On the future of BBC Television Centre, Wood Lane, London, W12 7RJ
There is a certain amount of sadness in broadcasting circles following the news that the BBC is to sell off Television Centre, that iconic building that stands as a symbol of Public Service Broadcasting for the entire world. The news is sad, yet inevitable, as the ageing building is hardly suited in this age of modern digital technology.
I remember, at the age of five or six, being taken by family friends on the bus up to Shepherds Bush, where myself, my brother and sister were taken to the viewing gallery above one of the studios to watch the blessed triumverate of John Noakes, Peter Purves and Valerie Singleton broadcast a live edition of Blue Peter.
Then, we were led through a maze of corridors to another studio, where preparations were well under way for a recording of Scouse cop drama Z-Cars. Of course, I failed to understand that this was TV history in the making, but I fell in love with the building on that day.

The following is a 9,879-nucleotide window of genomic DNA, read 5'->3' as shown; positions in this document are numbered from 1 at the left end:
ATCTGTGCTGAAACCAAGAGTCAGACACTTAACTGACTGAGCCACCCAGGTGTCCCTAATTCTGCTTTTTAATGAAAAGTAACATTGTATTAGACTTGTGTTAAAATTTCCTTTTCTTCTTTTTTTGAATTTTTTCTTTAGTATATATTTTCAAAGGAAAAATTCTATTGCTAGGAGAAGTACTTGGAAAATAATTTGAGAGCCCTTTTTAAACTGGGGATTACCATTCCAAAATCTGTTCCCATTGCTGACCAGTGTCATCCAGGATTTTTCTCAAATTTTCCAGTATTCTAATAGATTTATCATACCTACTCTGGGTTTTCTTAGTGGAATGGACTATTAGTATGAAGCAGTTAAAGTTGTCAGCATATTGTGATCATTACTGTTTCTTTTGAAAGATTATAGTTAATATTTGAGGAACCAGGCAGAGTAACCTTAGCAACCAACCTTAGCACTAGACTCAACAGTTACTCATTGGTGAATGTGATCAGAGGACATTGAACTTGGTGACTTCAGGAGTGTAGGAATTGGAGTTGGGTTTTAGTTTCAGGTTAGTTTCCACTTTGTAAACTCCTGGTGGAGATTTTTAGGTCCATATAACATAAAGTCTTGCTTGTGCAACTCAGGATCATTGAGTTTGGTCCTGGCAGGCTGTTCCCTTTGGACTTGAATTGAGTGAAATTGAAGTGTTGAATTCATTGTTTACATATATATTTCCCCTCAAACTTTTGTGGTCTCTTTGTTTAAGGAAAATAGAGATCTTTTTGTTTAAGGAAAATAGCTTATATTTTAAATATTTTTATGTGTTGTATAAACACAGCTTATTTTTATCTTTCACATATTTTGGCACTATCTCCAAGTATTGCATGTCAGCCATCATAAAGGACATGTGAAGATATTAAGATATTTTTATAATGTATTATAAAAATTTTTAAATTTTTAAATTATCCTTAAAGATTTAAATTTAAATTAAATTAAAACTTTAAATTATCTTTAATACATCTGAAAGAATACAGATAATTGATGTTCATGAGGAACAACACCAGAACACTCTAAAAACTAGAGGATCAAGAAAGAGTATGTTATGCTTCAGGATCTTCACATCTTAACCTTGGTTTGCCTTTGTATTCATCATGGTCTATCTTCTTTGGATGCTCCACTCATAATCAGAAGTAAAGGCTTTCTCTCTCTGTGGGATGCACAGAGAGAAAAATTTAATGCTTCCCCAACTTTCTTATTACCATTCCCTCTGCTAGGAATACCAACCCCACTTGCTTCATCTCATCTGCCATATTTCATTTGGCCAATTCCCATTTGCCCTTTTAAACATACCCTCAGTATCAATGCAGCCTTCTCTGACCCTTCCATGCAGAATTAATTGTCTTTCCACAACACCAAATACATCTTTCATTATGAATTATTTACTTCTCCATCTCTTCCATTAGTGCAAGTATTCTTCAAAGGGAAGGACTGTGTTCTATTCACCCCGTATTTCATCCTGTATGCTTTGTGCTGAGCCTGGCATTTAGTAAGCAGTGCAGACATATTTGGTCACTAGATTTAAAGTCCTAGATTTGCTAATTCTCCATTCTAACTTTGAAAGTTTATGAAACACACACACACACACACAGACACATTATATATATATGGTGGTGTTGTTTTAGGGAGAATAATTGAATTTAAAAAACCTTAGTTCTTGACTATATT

It has been my privelege, then, to spend at least some of my career actually working in TV Centre (measured in days, rather than weeks or months), and spent my time there wondering, lost, around its notorious doughnut, unable to work out where I was, where I was going, or even, as I passed picture of Ken Dodd for the third time, remember who I was. TVC's like that, once you're inside, it has you and it doesn't let you go. The only reason some people never leave is because they can't find the exit.
Now, its days are numbered as the BBC announces its intention to leave the site. It would be sad to see the place demolished, so the hope is that some investor will put up the money to keep it as it is.
This week's B3ta Newsletter carries an appeal from the World of Geek to create a playable map of TVC for computer games such as Halo or Call of Duty. "There are so many confusing corridors, secret passages and obscured balconies, it'd be fun to run around in," B3ta says, hoping that someone, somewhere has the blueprints.
But why do that in an imaginary world? Why - dammit - can't we do that for real?
Come on BBC: Give the people what they want. And the people demand Television Centre Paintball. Rushing from room to room, studio to studio, cavernous costume store to the deadly canteen, war will indeed be HELL. Bloody brilliant, utterly awesome HELL.
Make it so, for The Battle of the Blue Peter Italian Sunken Garden is there to be won.